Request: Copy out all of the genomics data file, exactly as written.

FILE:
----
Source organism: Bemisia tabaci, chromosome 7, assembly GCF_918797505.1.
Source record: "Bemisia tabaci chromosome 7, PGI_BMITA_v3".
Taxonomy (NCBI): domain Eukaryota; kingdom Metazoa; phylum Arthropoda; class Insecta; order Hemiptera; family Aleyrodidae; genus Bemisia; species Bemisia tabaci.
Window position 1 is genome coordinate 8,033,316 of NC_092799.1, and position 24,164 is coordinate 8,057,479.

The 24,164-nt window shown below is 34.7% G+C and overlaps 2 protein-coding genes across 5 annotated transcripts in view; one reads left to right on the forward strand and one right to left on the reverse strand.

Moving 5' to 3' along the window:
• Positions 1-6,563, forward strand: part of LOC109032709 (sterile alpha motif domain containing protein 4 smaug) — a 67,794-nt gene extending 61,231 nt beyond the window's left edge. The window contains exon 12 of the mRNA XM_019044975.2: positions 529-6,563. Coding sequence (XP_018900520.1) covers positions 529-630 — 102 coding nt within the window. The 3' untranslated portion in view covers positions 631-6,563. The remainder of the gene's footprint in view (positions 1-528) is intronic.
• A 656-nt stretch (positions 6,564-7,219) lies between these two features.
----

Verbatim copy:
Source organism: Bemisia tabaci, chromosome 7, assembly GCF_918797505.1.
Source record: "Bemisia tabaci chromosome 7, PGI_BMITA_v3".
Taxonomy (NCBI): domain Eukaryota; kingdom Metazoa; phylum Arthropoda; class Insecta; order Hemiptera; family Aleyrodidae; genus Bemisia; species Bemisia tabaci.
Window position 1 is genome coordinate 8,033,316 of NC_092799.1, and position 24,164 is coordinate 8,057,479.

The 24,164-nt window shown below is 34.7% G+C and overlaps 2 protein-coding genes across 5 annotated transcripts in view; one reads left to right on the forward strand and one right to left on the reverse strand.

Moving 5' to 3' along the window:
• Positions 1-6,563, forward strand: part of LOC109032709 (sterile alpha motif domain containing protein 4 smaug) — a 67,794-nt gene extending 61,231 nt beyond the window's left edge. The window contains exon 12 of the mRNA XM_019044975.2: positions 529-6,563. Coding sequence (XP_018900520.1) covers positions 529-630 — 102 coding nt within the window. The 3' untranslated portion in view covers positions 631-6,563. The remainder of the gene's footprint in view (positions 1-528) is intronic.
• A 656-nt stretch (positions 6,564-7,219) lies between these two features.